In the city beneath me the pace of change continues at a rapid pace, I understand from the copy of The Economist which I have just been studying. But what price progress? In Britain’s obsession to become “more competitive” in a changing world, shaken up by a re-waken Chinese dragon, I fear very much that we may be in danger of losing what makes us special.

“Please make sure your seat backs and tray tables are in their full upright position…”  I must lay down my pen now. As I do, and I stare out over this Chinese sky, I am filled with a feeling that the campaign to Occupy the Inns of Court may not be over yet.

OccupyTheInns was called to the Bar in July 2011. He will commence pupillage in autumn. There’s more from OccupyTheInns here.

15 Comments

Adam Pie

Who uses the word “whence”?

Good luck at the Criminal bar. You’ll need it.

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DC

The parody suggestion has been made before and I think a lot of people came to the conclusion that it probably was a wind up, but that it was still awful and ought to be stopped.

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Paralegal

“Perhaps we’re all missing the point and OccupyTheInns is a parody of a pretentious, vainglorious (yet to be) pupil and we’ve all fallen for it?”

Faith in humanity slightly restored.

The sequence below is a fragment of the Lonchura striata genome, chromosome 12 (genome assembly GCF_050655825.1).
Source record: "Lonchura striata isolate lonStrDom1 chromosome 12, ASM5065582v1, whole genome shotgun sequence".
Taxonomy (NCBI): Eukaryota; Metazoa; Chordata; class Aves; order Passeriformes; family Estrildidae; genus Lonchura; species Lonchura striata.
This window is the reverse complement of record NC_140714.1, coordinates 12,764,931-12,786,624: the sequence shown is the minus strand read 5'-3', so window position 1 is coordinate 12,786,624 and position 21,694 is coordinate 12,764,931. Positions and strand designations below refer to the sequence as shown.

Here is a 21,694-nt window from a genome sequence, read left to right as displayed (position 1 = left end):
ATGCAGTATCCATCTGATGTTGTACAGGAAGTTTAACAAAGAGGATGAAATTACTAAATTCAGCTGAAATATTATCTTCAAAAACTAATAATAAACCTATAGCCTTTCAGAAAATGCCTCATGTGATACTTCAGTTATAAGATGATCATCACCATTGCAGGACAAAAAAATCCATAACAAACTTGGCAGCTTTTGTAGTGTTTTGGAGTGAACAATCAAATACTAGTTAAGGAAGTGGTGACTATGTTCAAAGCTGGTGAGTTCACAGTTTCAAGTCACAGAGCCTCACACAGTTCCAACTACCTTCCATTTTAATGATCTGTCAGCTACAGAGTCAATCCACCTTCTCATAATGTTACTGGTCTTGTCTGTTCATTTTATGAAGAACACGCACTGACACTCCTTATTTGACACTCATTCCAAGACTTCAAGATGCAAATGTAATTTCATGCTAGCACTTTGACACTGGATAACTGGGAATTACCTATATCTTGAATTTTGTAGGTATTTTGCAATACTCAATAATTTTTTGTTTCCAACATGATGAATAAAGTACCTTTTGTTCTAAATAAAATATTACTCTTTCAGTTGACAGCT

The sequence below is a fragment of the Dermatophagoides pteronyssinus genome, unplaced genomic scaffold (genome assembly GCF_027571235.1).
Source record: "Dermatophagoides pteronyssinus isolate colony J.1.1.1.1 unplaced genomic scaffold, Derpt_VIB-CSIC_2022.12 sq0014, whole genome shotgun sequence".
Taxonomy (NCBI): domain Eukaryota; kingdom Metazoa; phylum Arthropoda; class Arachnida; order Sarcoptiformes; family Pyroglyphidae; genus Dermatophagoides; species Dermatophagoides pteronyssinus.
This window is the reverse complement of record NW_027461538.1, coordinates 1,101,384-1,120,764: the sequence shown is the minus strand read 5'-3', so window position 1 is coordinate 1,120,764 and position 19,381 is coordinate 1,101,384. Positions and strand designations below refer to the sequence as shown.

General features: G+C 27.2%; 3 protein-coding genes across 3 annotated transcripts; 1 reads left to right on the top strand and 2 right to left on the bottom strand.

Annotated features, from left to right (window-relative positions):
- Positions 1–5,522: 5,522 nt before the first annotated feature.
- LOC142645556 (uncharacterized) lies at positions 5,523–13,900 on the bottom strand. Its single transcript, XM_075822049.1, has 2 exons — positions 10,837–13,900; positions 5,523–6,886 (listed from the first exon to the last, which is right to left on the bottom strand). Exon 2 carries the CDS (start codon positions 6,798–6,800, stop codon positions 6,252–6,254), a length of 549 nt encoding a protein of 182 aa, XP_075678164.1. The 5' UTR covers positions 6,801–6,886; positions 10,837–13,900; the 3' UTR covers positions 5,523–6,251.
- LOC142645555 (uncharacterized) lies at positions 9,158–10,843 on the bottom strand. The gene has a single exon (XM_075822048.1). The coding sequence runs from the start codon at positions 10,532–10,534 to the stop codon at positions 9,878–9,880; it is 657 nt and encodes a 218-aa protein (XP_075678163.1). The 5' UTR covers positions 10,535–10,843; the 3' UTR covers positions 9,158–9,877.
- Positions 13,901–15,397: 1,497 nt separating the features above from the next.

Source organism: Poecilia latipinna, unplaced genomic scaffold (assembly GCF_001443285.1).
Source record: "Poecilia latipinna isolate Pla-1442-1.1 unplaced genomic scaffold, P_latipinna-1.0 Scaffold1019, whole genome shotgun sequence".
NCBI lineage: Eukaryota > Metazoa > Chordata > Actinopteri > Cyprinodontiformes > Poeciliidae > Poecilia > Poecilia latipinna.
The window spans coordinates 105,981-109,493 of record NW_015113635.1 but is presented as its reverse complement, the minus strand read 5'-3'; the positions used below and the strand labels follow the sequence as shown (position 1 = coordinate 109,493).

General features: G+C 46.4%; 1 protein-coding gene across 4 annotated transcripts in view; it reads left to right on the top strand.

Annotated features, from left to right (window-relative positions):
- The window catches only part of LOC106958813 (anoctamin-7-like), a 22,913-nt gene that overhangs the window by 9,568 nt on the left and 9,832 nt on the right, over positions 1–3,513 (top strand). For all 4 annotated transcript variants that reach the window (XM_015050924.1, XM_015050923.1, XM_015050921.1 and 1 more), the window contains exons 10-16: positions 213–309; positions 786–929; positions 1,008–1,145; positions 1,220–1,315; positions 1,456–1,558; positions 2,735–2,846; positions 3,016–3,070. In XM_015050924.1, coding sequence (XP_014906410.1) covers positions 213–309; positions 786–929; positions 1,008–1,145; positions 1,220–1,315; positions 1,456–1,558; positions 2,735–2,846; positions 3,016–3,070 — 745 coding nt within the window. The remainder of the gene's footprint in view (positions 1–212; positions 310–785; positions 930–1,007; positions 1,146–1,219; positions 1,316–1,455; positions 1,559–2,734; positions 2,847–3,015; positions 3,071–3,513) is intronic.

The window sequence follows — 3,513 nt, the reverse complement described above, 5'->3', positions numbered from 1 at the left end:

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J

And it’s not “from whence”. “From” is superfluous. “Whence” means “From what place or source; from which or where”.

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DRC

I also thought that J. If you’re going to use a ridiculously old-fashioned word, at least use it appropriately.

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Simon Myerson

I also consider you an artist…

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DC

Piss- or con-?

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Sandman

It would be nice to believe that Occupy the Inns is a parody but, sadly, the parody is a little too close to reality and it is eminently believable that he is a genuine Bar student with an overly inflated opinion of his own talents, bordering on a narcisstic personality disorder…

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The Chairman